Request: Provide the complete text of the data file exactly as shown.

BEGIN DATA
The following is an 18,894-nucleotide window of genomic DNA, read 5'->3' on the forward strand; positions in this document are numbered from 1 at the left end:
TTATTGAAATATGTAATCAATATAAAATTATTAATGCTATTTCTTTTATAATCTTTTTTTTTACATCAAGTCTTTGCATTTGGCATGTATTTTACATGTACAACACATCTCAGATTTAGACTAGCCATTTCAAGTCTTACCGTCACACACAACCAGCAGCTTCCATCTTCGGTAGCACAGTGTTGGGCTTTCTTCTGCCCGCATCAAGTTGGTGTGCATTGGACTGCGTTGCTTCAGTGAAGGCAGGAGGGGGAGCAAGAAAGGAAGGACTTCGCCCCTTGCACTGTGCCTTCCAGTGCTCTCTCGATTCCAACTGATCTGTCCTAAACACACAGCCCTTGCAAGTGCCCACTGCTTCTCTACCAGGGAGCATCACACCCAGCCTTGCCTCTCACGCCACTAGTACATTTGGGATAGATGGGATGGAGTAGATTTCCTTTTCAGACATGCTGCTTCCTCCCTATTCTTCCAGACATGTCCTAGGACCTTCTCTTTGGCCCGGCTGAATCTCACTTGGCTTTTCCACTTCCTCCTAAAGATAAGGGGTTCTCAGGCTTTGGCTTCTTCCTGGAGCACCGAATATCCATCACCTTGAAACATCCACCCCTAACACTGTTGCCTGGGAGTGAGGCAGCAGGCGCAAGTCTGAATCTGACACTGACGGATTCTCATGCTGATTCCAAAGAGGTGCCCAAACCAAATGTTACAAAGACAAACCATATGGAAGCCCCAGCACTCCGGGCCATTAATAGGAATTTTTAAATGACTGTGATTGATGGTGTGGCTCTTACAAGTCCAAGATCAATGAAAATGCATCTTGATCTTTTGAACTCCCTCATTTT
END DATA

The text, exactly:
The following is an 18,894-nucleotide window of genomic DNA, read 5'->3' on the forward strand; positions in this document are numbered from 1 at the left end:
TTATTGAAATATGTAATCAATATAAAATTATTAATGCTATTTCTTTTATAATCTTTTTTTTTACATCAAGTCTTTGCATTTGGCATGTATTTTACATGTACAACACATCTCAGATTTAGACTAGCCATTTCAAGTCTTACCGTCACACACAACCAGCAGCTTCCATCTTCGGTAGCACAGTGTTGGGCTTTCTTCTGCCCGCATCAAGTTGGTGTGCATTGGACTGCGTTGCTTCAGTGAAGGCAGGAGGGGGAGCAAGAAAGGAAGGACTTCGCCCCTTGCACTGTGCCTTCCAGTGCTCTCTCGATTCCAACTGATCTGTCCTAAACACACAGCCCTTGCAAGTGCCCACTGCTTCTCTACCAGGGAGCATCACACCCAGCCTTGCCTCTCACGCCACTAGTACATTTGGGATAGATGGGATGGAGTAGATTTCCTTTTCAGACATGCTGCTTCCTCCCTATTCTTCCAGACATGTCCTAGGACCTTCTCTTTGGCCCGGCTGAATCTCACTTGGCTTTTCCACTTCCTCCTAAAGATAAGGGGTTCTCAGGCTTTGGCTTCTTCCTGGAGCACCGAATATCCATCACCTTGAAACATCCACCCCTAACACTGTTGCCTGGGAGTGAGGCAGCAGGCGCAAGTCTGAATCTGACACTGACGGATTCTCATGCTGATTCCAAAGAGGTGCCCAAACCAAATGTTACAAAGACAAACCATATGGAAGCCCCAGCACTCCGGGCCATTAATAGGAATTTTTAAATGACTGTGATTGATGGTGTGGCTCTTACAAGTCCAAGATCAATGAAAATGCATCTTGATCTTTTGAACTCCCTCATTTT